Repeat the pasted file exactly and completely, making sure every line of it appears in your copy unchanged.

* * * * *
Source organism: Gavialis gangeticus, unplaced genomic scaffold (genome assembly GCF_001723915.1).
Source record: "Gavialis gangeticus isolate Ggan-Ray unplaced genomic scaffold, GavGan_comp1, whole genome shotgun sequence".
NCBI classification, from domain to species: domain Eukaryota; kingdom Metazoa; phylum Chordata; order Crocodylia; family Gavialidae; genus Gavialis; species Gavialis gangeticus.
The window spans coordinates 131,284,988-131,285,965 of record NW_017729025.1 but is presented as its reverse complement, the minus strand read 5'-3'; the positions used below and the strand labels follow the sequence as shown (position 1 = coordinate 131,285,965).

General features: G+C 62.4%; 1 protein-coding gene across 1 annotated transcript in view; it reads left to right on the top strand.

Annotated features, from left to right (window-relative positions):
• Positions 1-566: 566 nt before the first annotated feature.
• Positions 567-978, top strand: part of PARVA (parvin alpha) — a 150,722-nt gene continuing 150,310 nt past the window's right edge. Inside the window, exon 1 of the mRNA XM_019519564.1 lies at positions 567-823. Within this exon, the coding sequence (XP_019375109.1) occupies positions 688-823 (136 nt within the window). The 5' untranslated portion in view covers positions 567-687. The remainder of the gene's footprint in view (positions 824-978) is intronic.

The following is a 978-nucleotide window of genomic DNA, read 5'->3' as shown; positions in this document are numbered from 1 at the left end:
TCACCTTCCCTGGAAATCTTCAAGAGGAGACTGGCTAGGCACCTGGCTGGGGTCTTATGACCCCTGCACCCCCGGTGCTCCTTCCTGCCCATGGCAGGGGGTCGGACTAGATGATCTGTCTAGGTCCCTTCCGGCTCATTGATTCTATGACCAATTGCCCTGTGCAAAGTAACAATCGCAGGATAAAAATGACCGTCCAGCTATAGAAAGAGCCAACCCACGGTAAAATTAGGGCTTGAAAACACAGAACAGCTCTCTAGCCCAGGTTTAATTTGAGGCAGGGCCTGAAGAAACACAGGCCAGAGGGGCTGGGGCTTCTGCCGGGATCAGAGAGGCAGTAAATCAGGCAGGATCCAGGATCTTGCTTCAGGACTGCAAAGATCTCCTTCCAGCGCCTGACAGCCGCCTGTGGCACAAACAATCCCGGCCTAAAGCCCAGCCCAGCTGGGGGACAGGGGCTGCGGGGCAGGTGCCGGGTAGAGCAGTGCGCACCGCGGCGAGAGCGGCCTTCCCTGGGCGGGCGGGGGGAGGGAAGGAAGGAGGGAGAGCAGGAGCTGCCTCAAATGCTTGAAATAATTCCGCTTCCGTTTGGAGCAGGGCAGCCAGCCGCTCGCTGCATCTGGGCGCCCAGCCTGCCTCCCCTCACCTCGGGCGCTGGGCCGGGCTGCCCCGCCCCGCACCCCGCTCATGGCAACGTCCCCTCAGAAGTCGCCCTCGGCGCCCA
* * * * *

Source organism: Gavialis gangeticus, unplaced genomic scaffold (genome assembly GCF_001723915.1).
Source record: "Gavialis gangeticus isolate Ggan-Ray unplaced genomic scaffold, GavGan_comp1, whole genome shotgun sequence".
NCBI classification, from domain to species: domain Eukaryota; kingdom Metazoa; phylum Chordata; order Crocodylia; family Gavialidae; genus Gavialis; species Gavialis gangeticus.
The window spans coordinates 131,284,988-131,285,965 of record NW_017729025.1 but is presented as its reverse complement, the minus strand read 5'-3'; the positions used below and the strand labels follow the sequence as shown (position 1 = coordinate 131,285,965).

General features: G+C 62.4%; 1 protein-coding gene across 1 annotated transcript in view; it reads left to right on the top strand.

Annotated features, from left to right (window-relative positions):
• Positions 1-566: 566 nt before the first annotated feature.
• Positions 567-978, top strand: part of PARVA (parvin alpha) — a 150,722-nt gene continuing 150,310 nt past the window's right edge. Inside the window, exon 1 of the mRNA XM_019519564.1 lies at positions 567-823. Within this exon, the coding sequence (XP_019375109.1) occupies positions 688-823 (136 nt within the window). The 5' untranslated portion in view covers positions 567-687. The remainder of the gene's footprint in view (positions 824-978) is intronic.

The following is a 978-nucleotide window of genomic DNA, read 5'->3' as shown; positions in this document are numbered from 1 at the left end:
TCACCTTCCCTGGAAATCTTCAAGAGGAGACTGGCTAGGCACCTGGCTGGGGTCTTATGACCCCTGCACCCCCGGTGCTCCTTCCTGCCCATGGCAGGGGGTCGGACTAGATGATCTGTCTAGGTCCCTTCCGGCTCATTGATTCTATGACCAATTGCCCTGTGCAAAGTAACAATCGCAGGATAAAAATGACCGTCCAGCTATAGAAAGAGCCAACCCACGGTAAAATTAGGGCTTGAAAACACAGAACAGCTCTCTAGCCCAGGTTTAATTTGAGGCAGGGCCTGAAGAAACACAGGCCAGAGGGGCTGGGGCTTCTGCCGGGATCAGAGAGGCAGTAAATCAGGCAGGATCCAGGATCTTGCTTCAGGACTGCAAAGATCTCCTTCCAGCGCCTGACAGCCGCCTGTGGCACAAACAATCCCGGCCTAAAGCCCAGCCCAGCTGGGGGACAGGGGCTGCGGGGCAGGTGCCGGGTAGAGCAGTGCGCACCGCGGCGAGAGCGGCCTTCCCTGGGCGGGCGGGGGGAGGGAAGGAAGGAGGGAGAGCAGGAGCTGCCTCAAATGCTTGAAATAATTCCGCTTCCGTTTGGAGCAGGGCAGCCAGCCGCTCGCTGCATCTGGGCGCCCAGCCTGCCTCCCCTCACCTCGGGCGCTGGGCCGGGCTGCCCCGCCCCGCACCCCGCTCATGGCAACGTCCCCTCAGAAGTCGCCCTCGGCGCCCA